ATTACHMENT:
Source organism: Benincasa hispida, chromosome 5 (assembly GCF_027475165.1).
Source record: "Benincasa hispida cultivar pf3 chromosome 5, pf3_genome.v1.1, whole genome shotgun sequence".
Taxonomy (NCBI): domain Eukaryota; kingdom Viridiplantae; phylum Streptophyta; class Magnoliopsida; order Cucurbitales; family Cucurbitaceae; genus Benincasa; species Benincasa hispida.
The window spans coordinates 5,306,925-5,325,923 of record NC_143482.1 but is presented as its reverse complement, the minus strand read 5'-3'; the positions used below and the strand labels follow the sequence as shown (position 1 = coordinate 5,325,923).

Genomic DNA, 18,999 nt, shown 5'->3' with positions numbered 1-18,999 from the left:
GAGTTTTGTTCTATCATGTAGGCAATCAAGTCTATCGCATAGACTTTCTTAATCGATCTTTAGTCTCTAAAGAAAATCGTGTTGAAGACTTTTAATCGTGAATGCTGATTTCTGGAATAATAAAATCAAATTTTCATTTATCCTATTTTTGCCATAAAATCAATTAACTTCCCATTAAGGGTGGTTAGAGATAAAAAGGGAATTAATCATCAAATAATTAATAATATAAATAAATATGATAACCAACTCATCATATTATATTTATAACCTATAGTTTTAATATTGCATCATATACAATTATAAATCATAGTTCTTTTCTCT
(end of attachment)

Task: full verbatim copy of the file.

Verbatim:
Source organism: Benincasa hispida, chromosome 5 (assembly GCF_027475165.1).
Source record: "Benincasa hispida cultivar pf3 chromosome 5, pf3_genome.v1.1, whole genome shotgun sequence".
Taxonomy (NCBI): domain Eukaryota; kingdom Viridiplantae; phylum Streptophyta; class Magnoliopsida; order Cucurbitales; family Cucurbitaceae; genus Benincasa; species Benincasa hispida.
The window spans coordinates 5,306,925-5,325,923 of record NC_143482.1 but is presented as its reverse complement, the minus strand read 5'-3'; the positions used below and the strand labels follow the sequence as shown (position 1 = coordinate 5,325,923).

Genomic DNA, 18,999 nt, shown 5'->3' with positions numbered 1-18,999 from the left:
GAGTTTTGTTCTATCATGTAGGCAATCAAGTCTATCGCATAGACTTTCTTAATCGATCTTTAGTCTCTAAAGAAAATCGTGTTGAAGACTTTTAATCGTGAATGCTGATTTCTGGAATAATAAAATCAAATTTTCATTTATCCTATTTTTGCCATAAAATCAATTAACTTCCCATTAAGGGTGGTTAGAGATAAAAAGGGAATTAATCATCAAATAATTAATAATATAAATAAATATGATAACCAACTCATCATATTATATTTATAACCTATAGTTTTAATATTGCATCATATACAATTATAAATCATAGTTCTTTTCTCT